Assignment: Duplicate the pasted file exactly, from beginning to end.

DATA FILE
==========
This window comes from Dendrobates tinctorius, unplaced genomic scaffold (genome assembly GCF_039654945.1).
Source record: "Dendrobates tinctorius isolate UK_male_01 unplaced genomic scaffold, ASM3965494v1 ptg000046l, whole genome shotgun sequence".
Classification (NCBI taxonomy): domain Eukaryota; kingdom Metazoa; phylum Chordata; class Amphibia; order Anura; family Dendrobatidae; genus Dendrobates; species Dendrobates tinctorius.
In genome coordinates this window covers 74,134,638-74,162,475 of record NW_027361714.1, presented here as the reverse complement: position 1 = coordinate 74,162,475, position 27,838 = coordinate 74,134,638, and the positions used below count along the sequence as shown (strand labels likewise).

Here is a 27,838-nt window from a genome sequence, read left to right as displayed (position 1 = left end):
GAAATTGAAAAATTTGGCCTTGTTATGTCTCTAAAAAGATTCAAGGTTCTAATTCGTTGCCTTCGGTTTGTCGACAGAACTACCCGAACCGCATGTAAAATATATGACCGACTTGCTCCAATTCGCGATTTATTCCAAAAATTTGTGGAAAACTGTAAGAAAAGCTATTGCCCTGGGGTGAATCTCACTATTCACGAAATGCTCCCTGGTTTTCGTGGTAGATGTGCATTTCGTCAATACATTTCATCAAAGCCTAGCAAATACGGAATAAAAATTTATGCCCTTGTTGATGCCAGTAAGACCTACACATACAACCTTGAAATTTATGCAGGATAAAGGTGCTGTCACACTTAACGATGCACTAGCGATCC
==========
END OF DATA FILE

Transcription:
This window comes from Dendrobates tinctorius, unplaced genomic scaffold (genome assembly GCF_039654945.1).
Source record: "Dendrobates tinctorius isolate UK_male_01 unplaced genomic scaffold, ASM3965494v1 ptg000046l, whole genome shotgun sequence".
Classification (NCBI taxonomy): domain Eukaryota; kingdom Metazoa; phylum Chordata; class Amphibia; order Anura; family Dendrobatidae; genus Dendrobates; species Dendrobates tinctorius.
In genome coordinates this window covers 74,134,638-74,162,475 of record NW_027361714.1, presented here as the reverse complement: position 1 = coordinate 74,162,475, position 27,838 = coordinate 74,134,638, and the positions used below count along the sequence as shown (strand labels likewise).

Here is a 27,838-nt window from a genome sequence, read left to right as displayed (position 1 = left end):
GAAATTGAAAAATTTGGCCTTGTTATGTCTCTAAAAAGATTCAAGGTTCTAATTCGTTGCCTTCGGTTTGTCGACAGAACTACCCGAACCGCATGTAAAATATATGACCGACTTGCTCCAATTCGCGATTTATTCCAAAAATTTGTGGAAAACTGTAAGAAAAGCTATTGCCCTGGGGTGAATCTCACTATTCACGAAATGCTCCCTGGTTTTCGTGGTAGATGTGCATTTCGTCAATACATTTCATCAAAGCCTAGCAAATACGGAATAAAAATTTATGCCCTTGTTGATGCCAGTAAGACCTACACATACAACCTTGAAATTTATGCAGGATAAAGGTGCTGTCACACTTAACGATGCACTAGCGATCC